This is what comes from boredom and a slow day at work – the mind wanders and random thoughts enter unbidden.
“My mind is a raging torrent, flooded with rivulets of thought, cascading into a waterfall of creative alternatives.” Well, sometimes, maybe…
Anyway, for some reason, I wonder “does running the ball and stopping the run really win championships?‘
Interestingly enough, as football clichés go, this one has some legs to it.
If you go to the NCAA D-1 football statistics website, here’s what you find where the MNCs for each year beginning in 2000 were ranked nationally in rushing offense and rushing defense:
- 2000 (Oklahoma): 68 R/O; 23 R/D
- 2001 (Miami): 21 R/O; 40 R/D
- 2002 (OSU): 31 R/O; 3 R/D
- 2003 (LSU): 27 R/O; 1 R/D
- 2004 (USC): 33 R/O; 1 R/D
- 2005 (Texas): 2 R/O; 33 R/D
- 2006 (Florida): 38 R/O; 5 R/D
Over that seven year period, national championship teams have averaged 31st nationally in rushing offense and 15th in rushing defense. And in each of the last five years, a national champ has ranked in the top five in either rushing defense or rushing offense nationally. That looks like a pretty decent indicator to me.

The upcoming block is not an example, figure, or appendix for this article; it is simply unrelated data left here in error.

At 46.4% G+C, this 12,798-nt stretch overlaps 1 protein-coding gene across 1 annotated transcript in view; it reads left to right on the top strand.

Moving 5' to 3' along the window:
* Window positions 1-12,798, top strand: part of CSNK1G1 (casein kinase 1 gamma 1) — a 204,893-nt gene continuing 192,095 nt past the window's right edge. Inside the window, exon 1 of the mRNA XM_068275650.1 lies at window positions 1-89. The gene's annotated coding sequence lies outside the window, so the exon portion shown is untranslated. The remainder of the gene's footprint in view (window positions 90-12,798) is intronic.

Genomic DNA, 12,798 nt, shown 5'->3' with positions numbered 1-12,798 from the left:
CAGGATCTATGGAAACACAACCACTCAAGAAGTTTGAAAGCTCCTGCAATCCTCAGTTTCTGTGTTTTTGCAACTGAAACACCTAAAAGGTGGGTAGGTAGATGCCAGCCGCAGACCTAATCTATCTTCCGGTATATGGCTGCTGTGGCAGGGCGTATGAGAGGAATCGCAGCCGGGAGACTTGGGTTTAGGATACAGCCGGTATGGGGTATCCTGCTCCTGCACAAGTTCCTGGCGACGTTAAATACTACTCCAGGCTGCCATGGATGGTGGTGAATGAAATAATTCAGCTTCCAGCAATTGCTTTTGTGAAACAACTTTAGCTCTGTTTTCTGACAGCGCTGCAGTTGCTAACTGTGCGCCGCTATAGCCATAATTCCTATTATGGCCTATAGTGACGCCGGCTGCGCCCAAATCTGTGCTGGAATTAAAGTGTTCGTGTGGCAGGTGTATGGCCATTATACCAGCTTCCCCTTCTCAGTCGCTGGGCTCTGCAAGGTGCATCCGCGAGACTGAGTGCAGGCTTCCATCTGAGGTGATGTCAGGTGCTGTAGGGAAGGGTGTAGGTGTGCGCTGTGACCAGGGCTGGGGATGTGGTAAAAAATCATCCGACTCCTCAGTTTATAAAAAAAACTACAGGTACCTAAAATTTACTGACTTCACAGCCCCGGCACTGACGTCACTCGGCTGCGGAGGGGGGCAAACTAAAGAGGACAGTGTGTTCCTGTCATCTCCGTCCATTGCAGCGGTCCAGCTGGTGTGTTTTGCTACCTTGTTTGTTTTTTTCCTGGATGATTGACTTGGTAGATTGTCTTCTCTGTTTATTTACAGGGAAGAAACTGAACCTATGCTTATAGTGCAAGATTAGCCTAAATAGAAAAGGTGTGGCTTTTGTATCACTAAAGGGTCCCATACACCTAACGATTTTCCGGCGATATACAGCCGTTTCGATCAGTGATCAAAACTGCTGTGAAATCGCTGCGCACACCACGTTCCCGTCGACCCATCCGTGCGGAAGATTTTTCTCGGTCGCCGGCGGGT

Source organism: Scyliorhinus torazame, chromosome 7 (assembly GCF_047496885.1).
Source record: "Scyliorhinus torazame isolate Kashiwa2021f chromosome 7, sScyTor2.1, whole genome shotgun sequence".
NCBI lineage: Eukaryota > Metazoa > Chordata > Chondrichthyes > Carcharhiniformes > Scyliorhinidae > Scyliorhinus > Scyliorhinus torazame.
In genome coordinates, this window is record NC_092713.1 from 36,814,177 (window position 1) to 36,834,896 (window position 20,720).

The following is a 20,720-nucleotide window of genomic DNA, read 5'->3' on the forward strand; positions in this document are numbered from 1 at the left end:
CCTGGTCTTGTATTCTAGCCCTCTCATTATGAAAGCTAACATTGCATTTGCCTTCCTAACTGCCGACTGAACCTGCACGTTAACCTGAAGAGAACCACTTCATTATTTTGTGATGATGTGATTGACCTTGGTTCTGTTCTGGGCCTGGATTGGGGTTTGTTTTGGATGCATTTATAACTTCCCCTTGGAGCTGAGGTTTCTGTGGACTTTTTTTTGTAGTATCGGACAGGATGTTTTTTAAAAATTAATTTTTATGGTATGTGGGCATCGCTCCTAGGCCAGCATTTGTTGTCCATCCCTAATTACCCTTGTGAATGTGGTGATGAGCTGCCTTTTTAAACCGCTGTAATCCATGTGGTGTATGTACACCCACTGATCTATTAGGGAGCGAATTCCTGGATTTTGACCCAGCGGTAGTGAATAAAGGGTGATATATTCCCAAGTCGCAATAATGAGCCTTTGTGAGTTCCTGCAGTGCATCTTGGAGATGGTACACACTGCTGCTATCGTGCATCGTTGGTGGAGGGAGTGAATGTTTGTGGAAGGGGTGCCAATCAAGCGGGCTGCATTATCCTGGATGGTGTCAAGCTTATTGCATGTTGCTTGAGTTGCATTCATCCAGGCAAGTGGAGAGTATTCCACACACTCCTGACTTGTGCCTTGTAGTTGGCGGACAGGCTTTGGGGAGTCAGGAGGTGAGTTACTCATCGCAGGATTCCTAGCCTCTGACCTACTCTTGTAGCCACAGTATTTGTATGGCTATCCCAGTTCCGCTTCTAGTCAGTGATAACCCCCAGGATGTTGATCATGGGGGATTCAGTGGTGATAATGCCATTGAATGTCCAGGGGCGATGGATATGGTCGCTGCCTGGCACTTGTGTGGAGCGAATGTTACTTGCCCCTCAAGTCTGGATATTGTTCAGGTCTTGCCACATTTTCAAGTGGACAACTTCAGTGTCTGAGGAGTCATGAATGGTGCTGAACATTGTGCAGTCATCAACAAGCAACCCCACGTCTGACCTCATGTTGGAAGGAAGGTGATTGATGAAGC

By the way, the national passing rankings from that same period aren’t quite as consistent a measure as the rushing rankings are:
- 2000 (Oklahoma): 13 P/O; 9 P/D
- 2001 (Miami): 35 P/O; 2 P/D
- 2002 (OSU): 92 P/O; 95 P/D
- 2003 (LSU): 43 P/O; 18 P/D
- 2004 (USC): 13 P/O; 34 P/D
- 2005 (Texas): 40 P/O; 8 P/D
- 2006 (Florida): 28 P/O; 33 P/D
Check out those ’02 rankings. Larry Coker is probably still trying to figure out how he lost that Fiesta Bowl.
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